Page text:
Is your high school student gearing up for an upcoming ACT exam? Depending on whether they’re planning on taking the ACT, the SAT, or both, their test preparation plans may vary, but you’ve both probably already read a lot about what is involved with the ACT. If not, the first step is to get familiar with the introductory materials concerning how the test is structured, its sections and how much time is allotted. The ACT is probably unlike any other test you and your child have taken, so it’s important to have a thorough understanding of all that is involved. Once you have a clear picture of what you’re in for, it’s time to start more detailed preparations.
The ACT is known for its tricky, confusing questions, but it is possible to prepare for them — even if you don’t know exactly what they’ll be. Here are 10 tips to get you started.
1. If you get stuck, read the question, read the answers, then read the question and answers again. Make sure you understand what the question is asking because sometimes the problem will seem harder than it looks. The answer may be as simple as a fact given in the introduction.
2. In the Math section, do whatever you need to do to turn the question into simpler terms. Draw a visual if it helps, create a table and write equations out for word problems.
3. In the Science section, study the visuals in detail before you read the passage and the answers. The graphs and charts provided are the key to finding the right answer. Sometimes they will ask you to interpret the data given and make an assumption in regards to the relationship between one or more pieces of data.
4. Along the same lines as interpreting data in the Science section, one particularly hard question format will give you two passages with conflicting viewpoints and ask you to answer questions about how the two arguments relate to one another. Understand the question after the passages before reading the passages. You want to know what to look for before reading the passage — otherwise you will end up glancing over something you may have missed.
5. In the Reading section, though you should completely read the passage the first time around, get good at skimming. After you read the passage, then the question, you will want to go back and skim the passage for the correct answer. You’ll be asked a number of questions for each passage, and there is never as much time as you’d hope to find the answers.
6. When you are studying for the Reading section, study different styles of writing as well as different genres. Reading questions will be about fiction, social science, humanities and natural science. Be sure you know how to quickly pick out the important parts of the passage for each subject area. Also, consider starting the section you feel most comfortable with so you can spend more time on the harder subjects.
7. The English section is typically the trickiest. You will have questions about logic, grammar, sentence structure and mechanics, rhetorical skills, and style. Questions can get confusing, so slow down and be sure you understand what exactly the question is asking you. Being able to make educated guesses comes into play here.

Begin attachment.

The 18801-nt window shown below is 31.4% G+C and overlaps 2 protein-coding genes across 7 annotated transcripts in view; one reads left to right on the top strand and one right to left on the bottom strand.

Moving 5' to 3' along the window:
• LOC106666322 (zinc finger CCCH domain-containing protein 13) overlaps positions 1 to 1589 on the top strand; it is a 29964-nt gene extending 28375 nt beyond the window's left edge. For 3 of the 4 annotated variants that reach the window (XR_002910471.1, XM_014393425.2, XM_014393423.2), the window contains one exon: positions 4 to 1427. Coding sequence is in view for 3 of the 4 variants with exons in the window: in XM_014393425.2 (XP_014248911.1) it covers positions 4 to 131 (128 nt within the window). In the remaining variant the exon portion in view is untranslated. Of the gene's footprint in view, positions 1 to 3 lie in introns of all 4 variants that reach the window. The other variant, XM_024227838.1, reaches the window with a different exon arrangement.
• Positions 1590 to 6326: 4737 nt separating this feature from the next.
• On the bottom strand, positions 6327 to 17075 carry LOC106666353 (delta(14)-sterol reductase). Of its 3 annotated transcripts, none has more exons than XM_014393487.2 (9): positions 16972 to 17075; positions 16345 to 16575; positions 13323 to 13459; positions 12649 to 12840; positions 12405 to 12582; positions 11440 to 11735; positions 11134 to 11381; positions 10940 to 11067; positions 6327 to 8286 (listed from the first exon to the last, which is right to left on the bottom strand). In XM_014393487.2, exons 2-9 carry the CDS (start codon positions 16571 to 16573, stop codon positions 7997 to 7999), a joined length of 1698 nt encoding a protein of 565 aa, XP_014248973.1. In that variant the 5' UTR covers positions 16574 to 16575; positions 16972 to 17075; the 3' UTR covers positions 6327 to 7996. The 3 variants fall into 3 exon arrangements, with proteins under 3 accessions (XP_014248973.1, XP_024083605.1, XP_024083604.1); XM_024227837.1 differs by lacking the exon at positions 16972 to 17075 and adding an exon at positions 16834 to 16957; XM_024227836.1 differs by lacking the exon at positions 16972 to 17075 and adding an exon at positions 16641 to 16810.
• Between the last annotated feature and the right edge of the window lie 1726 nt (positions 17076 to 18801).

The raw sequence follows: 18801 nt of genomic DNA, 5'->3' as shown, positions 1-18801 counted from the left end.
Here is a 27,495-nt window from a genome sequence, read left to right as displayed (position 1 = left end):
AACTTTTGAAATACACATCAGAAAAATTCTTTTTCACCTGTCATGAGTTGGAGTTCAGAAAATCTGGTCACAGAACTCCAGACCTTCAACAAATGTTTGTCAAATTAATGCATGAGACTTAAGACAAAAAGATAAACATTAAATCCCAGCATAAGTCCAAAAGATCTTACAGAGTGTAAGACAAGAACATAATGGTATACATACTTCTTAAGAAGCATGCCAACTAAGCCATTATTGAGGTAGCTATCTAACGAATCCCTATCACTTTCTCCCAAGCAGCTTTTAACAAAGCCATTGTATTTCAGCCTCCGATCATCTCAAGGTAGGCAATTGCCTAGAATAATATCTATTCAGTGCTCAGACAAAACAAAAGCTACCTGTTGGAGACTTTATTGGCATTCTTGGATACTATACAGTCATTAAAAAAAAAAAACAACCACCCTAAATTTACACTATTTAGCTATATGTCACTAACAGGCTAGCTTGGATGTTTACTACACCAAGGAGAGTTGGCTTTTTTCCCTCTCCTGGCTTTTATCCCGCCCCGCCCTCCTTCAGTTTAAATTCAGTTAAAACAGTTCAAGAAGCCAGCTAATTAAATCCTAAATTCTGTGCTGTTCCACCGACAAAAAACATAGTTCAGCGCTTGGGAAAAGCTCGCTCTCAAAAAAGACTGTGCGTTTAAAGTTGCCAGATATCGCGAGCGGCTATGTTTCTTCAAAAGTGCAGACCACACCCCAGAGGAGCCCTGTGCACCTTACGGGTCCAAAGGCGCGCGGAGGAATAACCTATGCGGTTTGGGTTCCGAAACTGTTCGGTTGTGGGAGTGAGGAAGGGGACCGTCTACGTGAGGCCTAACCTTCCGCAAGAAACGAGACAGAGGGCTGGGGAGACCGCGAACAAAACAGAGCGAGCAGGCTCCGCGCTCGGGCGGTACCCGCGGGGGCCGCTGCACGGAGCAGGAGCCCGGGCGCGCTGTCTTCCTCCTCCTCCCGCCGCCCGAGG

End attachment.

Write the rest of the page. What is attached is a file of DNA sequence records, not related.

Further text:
8. The “No Change” answers can cause confusion. There may not be anything wrong with the answer even though the question makes you think there is. Likewise, “Delete” might be an answer too, which can sometimes help to eliminate ambiguity.
9. In the Writing (Essay) section, think about the argument from the introduction and thesis statement to the evidence and conclusion. Make an outline or jot down notes to help you remember.
10. Sneaky, but possibly risky, tip for the English section: Those reading your essay don’t usually have time to check all of your facts to see if they are true.
When all else fails, make an educated guess. The ACT doesn’t dock you for wrong answers, which means you must fill in every question of the test. Keep an eye on the time you have left to complete, and guess to the best of your ability. Even if you can eliminate only one option, you’ll significantly increase your chances of choosing the correct answer.
Lastly, make sure that your mind and body are fully prepared for test day — this can’t be underestimated.
- Eat a healthy meal the night before, get enough sleep, and eat a healthy breakfast.
- Warm up your brain before you start taking the test by reading a thought-provoking article of interest.
- Don’t panic, and don’t let the anxiety take over. Take deep breaths and stretch out your arms, legs and entire body before sitting down for the test.
- If you are having difficulties answering a question, don’t be afraid to skip it and come back to it later. Time management is essential.
About the Author
Ryan Hickey is the Managing Editor of Peterson’s & EssayEdge and is an expert in many aspects of college, graduate and professional admissions. A graduate of Yale University, Ryan has worked in various admissions capacities for nearly a decade, including writing test-prep material for the SAT, AP exams and TOEFL; editing essays and personal statements; and consulting directly with applicants.
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